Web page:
Attributes of dirt and other animals do make them different from human. Interesting that these differences are something to disparage. If I am of the Kingdom Animalia, then would not all my attributes as a human be some aspect of the animal kingdom? It is the contemplation of attributes that are found in dirt, animals and humans that make me shiver. I don’t like being compared with something “foul or filthy.” I don’t think of myself as “moral filth;vileness;corruption.” These terms have been used to separate in a way that disparages the beauty of all concerned. I have read that the most common element found in earth is oxygen.

Hydrogen and oxygen mix to fill the atmosphere, making that mostly water. The majority of each individual human is liquid. The rest, bundles of cells. Inside, we humans carry our own weather system, eruptions and drifting. Once flush becomes arid as we slowly evaporate. Like the earth, each of us is an ecosystem. Over time, production ceases in some places. They become brittle. Others continue to crank out new product until the next phase of existence; the great roller coaster glide back to the ground. Whether we like it or not, as much as we hold on, we are pro creation. We are pro mutability. We are also more mobile than many as we shift our environment. We dig to untuck the tangible aspects of nature. Those most tangible to us are the ones we make. And yet, with this untucking, we push forth our nature to create, and make nature intangible by calling it unnatural. Tables, doors and books are no longer called ‘tree.’ Sidewalks are no longer called ‘shell.’ Lines of rock are still called ‘rock,’ with the qualifying title of ‘wall’ added for clarity. We fail to see the interface between what we do and what happens in the rest of the natural world. What we make we view as organized. What is transformed by nature’s nature we call disordered.
“…the Indian has assumed a deep ethical regard for the earth and sky, a reverence for the natural world that is antipodal to the strange tenet of modern civilization which seemingly has it that man must destroy his environment. It is the ancient ethic of the Native American that must shape our efforts to preserve the earth and the life upon and within it.”
A First American Views His Land, N. Scott Momaday

We desire dominion. Unlike the original inhabitants of this country who saw parallels and parable in everything, we see parallels and parable in almost nothing. All our knowledge is scattered in separate classifications. This separation is causing us to loose the very thing we are hoping to gain, understanding. Biological divisions progress as kingdom, phylum, class, order, family, genus, and species. Using these distinctions, we can point and say, “ We are not the same as a beaver.” We can even use scientific classification for our argument.

Genetically, we are a different family, different genus, a different species. Further, we can confirm our difference through simple observation. Without x-rays our tails are invisible. Our teeth don’t protrude in a manor befitting wood chewing. Yet, we would be only half right if we made distinctions based upon these things. We share a kingdom, a subphylum and a class. We are both “Animalia,’‘Vertebrata,’ ‘Mammalia.” Beaver buildings, called ‘lodges,’ can be as wide as 5 feet and as tall as three feet. They build entrance ramps to their buildings. They build dams, reinforcing them with mud and stone. They build canals to carry the logs they fell to their construction sites. They have even been known to build on to dams humans have made.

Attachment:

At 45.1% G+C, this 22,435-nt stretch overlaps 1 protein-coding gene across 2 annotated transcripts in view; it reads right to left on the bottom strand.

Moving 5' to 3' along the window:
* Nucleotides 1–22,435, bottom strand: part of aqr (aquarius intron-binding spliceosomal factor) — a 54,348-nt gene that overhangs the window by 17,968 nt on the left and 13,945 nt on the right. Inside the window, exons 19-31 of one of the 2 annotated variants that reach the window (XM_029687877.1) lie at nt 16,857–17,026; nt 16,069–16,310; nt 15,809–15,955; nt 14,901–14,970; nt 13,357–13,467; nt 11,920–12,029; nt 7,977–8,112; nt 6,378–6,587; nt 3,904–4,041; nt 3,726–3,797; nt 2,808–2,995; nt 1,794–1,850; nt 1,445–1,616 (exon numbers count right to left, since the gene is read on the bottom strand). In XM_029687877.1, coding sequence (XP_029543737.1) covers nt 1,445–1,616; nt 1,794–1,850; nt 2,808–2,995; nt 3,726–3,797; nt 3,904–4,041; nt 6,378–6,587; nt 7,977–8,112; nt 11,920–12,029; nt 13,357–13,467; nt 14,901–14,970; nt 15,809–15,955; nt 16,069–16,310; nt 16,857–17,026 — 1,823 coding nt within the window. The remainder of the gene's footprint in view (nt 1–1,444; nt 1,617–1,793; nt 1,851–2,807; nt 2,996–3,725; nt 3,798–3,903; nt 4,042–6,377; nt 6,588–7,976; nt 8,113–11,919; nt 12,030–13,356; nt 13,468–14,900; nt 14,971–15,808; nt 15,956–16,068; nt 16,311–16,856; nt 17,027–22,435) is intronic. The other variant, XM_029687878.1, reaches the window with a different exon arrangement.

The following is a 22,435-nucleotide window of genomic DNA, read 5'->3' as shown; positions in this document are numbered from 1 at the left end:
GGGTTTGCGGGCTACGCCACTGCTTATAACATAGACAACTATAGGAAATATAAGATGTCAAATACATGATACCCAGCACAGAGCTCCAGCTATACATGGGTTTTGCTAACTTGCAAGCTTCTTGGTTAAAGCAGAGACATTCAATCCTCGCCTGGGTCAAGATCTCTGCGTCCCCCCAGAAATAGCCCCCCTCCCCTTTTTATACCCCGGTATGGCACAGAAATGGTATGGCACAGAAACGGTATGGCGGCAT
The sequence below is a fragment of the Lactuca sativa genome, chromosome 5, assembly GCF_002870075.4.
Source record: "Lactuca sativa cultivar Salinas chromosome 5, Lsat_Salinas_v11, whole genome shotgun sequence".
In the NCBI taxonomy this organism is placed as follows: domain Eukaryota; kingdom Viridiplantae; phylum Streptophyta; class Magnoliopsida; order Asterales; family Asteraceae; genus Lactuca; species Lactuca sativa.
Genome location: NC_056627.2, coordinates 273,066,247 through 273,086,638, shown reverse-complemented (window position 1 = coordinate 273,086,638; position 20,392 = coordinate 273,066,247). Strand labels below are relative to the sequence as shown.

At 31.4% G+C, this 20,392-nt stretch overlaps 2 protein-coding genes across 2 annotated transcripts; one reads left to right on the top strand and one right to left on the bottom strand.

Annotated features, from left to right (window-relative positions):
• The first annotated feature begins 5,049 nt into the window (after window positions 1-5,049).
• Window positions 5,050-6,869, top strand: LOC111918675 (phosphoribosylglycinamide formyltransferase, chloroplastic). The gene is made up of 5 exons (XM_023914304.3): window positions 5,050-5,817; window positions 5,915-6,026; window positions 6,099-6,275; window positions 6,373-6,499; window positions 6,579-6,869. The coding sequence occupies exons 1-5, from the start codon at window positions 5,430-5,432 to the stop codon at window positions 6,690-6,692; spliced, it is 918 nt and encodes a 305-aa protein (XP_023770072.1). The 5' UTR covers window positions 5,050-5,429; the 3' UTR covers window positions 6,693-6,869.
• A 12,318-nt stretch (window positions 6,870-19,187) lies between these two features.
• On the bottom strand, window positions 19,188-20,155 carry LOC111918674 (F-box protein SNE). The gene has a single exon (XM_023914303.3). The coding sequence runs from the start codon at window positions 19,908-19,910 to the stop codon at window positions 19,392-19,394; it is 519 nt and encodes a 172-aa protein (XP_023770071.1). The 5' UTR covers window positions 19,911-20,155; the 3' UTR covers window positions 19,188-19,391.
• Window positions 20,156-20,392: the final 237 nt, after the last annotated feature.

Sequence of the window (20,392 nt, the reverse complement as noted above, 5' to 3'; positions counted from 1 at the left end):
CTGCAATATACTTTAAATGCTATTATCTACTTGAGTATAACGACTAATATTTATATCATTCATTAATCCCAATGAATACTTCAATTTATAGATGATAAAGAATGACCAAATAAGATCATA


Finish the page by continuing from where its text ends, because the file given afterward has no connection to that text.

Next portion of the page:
Their dams create ponds, which can become woodland meadows. Native Americans, through observations like these, called other creatures ‘brother.’ Does not science, using different terminology, also confirm this overlap? Who is the more accurate, a Native American for saying ‘brother,’ or a scientist for identifying similarities that call us both animal mammals with backbones?

I placed a jar in Tennessee, And round it was, upon a hill.
It made the slovenly wilderness Surround that hill.
Anecdote of the Jar, Wallace Stevens

Ironically, all these classifications are a heuristic device designed to make communication flow more easily. With our one word classification system, humans have found a way to delineate what we force into being from that other elements of nature make.
Our accomplishments we call culture. We call them civilization. What nature forces into being can be called anything from nuisance to disaster.

Admittedly, I don’t feel much like a force of nature when I face the prospect of a hurricane in New Orleans or an ice storm in Connecticut. The idea of being in the presence of unseen microbes that could possibly kill me doesn’t excite me either. Faced with something that is so much bigger than I am doesn’t exactly make me feel like a force of nature. But I am. With enough of the right materials, I could move a mountain. Literally. Mining operations do it regularly, not to mention those who construct the vast tubes and channels of the interstate highway system that allows me to travel back and forth from Connecticut to New Orleans, and anywhere else for that matter. Maybe humans don’t fully grasp our force because it is difficult to see during the course of daily life. Maybe humans don’t want to see it over the course of daily living because it would remind us we are still small, life is still short and we have only so much time before we will become something that will long out last us : dirt.

We finished clearing the last Section of trail by noon,
High on the ridge-side Two thousand feet above the creek
Reached the pass, went on Beyond the white pine groves
Above Pate Valley, Gary Snyder
a soft continuous roar comes out of the valley of the six-lane highway-
thousands and thousands of cars driving men to work.

© Karel Sloan May 2002

email: "Karel Sloane"

Karel is a published poet and writer. Most recently
a publication put together by the Connecticut Department of
Environmental Protection and the Kellogg Nature Center
and THE FOURTH RIVER, an online publication of
Chatham College's Masters in Writing program.

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More to come from Karel next week.